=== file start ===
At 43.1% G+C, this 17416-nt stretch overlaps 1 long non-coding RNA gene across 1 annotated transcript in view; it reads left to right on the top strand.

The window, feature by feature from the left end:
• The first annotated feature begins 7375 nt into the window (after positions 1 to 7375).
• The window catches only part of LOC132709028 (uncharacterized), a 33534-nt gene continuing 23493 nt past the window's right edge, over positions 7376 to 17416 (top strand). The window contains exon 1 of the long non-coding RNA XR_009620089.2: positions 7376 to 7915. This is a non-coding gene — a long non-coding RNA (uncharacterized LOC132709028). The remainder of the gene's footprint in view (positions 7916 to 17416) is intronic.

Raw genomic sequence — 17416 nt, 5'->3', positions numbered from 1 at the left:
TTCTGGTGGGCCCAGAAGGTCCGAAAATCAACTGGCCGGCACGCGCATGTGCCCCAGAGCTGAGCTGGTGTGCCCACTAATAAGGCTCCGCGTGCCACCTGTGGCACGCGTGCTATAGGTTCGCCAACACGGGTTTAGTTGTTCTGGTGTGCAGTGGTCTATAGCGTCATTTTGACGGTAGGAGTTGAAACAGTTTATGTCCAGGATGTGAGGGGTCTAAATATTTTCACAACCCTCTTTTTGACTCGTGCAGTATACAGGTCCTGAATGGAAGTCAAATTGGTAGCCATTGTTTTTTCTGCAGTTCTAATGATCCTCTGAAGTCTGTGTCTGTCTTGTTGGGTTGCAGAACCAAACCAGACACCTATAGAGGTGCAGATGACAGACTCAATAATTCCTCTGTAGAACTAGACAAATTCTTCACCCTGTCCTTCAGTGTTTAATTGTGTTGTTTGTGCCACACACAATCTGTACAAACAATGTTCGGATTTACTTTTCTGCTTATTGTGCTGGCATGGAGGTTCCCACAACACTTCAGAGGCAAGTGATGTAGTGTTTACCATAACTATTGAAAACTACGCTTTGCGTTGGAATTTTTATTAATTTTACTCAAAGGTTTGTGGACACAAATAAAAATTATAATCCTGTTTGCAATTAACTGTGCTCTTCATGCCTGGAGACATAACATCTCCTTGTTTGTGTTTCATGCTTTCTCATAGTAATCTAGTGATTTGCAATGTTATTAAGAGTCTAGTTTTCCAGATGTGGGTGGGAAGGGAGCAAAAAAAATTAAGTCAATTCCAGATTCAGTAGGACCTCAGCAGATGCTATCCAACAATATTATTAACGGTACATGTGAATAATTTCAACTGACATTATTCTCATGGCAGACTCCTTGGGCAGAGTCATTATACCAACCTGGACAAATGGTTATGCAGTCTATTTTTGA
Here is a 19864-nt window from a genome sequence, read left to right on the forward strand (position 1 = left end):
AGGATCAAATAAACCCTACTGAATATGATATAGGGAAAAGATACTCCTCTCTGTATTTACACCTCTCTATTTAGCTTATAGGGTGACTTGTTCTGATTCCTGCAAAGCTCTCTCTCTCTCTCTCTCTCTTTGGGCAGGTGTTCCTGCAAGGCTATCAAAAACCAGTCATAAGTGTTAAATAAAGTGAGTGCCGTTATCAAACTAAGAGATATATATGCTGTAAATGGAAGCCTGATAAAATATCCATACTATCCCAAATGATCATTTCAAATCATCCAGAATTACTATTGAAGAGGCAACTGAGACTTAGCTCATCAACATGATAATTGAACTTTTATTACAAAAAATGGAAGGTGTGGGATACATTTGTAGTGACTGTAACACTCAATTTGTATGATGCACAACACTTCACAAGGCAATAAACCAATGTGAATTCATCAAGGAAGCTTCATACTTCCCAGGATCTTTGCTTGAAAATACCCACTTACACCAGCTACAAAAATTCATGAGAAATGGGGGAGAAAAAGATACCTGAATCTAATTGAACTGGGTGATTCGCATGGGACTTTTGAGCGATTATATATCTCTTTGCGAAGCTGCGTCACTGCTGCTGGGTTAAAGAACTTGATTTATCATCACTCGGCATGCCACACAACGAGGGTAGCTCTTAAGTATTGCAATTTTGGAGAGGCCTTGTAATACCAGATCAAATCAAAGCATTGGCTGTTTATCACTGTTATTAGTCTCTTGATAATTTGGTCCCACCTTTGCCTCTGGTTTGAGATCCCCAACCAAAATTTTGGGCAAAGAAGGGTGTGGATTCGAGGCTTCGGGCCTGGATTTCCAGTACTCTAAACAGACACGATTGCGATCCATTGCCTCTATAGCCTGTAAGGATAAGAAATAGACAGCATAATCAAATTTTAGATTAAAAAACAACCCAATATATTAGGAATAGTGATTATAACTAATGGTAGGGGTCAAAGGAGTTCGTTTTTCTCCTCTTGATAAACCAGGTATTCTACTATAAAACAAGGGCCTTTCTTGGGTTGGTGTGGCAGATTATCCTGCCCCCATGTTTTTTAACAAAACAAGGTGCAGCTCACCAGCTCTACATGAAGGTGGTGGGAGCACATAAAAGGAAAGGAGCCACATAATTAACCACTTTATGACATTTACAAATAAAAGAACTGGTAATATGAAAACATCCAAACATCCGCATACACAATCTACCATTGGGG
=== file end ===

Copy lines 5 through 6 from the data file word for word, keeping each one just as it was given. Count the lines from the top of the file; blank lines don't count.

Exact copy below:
Raw genomic sequence — 17416 nt, 5'->3', positions numbered from 1 at the left:
TTCTGGTGGGCCCAGAAGGTCCGAAAATCAACTGGCCGGCACGCGCATGTGCCCCAGAGCTGAGCTGGTGTGCCCACTAATAAGGCTCCGCGTGCCACCTGTGGCACGCGTGCTATAGGTTCGCCAACACGGGTTTAGTTGTTCTGGTGTGCAGTGGTCTATAGCGTCATTTTGACGGTAGGAGTTGAAACAGTTTATGTCCAGGATGTGAGGGGTCTAAATATTTTCACAACCCTCTTTTTGACTCGTGCAGTATACAGGTCCTGAATGGAAGTCAAATTGGTAGCCATTGTTTTTTCTGCAGTTCTAATGATCCTCTGAAGTCTGTGTCTGTCTTGTTGGGTTGCAGAACCAAACCAGACACCTATAGAGGTGCAGATGACAGACTCAATAATTCCTCTGTAGAACTAGACAAATTCTTCACCCTGTCCTTCAGTGTTTAATTGTGTTGTTTGTGCCACACACAATCTGTACAAACAATGTTCGGATTTACTTTTCTGCTTATTGTGCTGGCATGGAGGTTCCCACAACACTTCAGAGGCAAGTGATGTAGTGTTTACCATAACTATTGAAAACTACGCTTTGCGTTGGAATTTTTATTAATTTTACTCAAAGGTTTGTGGACACAAATAAAAATTATAATCCTGTTTGCAATTAACTGTGCTCTTCATGCCTGGAGACATAACATCTCCTTGTTTGTGTTTCATGCTTTCTCATAGTAATCTAGTGATTTGCAATGTTATTAAGAGTCTAGTTTTCCAGATGTGGGTGGGAAGGGAGCAAAAAAAATTAAGTCAATTCCAGATTCAGTAGGACCTCAGCAGATGCTATCCAACAATATTATTAACGGTACATGTGAATAATTTCAACTGACATTATTCTCATGGCAGACTCCTTGGGCAGAGTCATTATACCAACCTGGACAAATGGTTATGCAGTCTATTTTTGA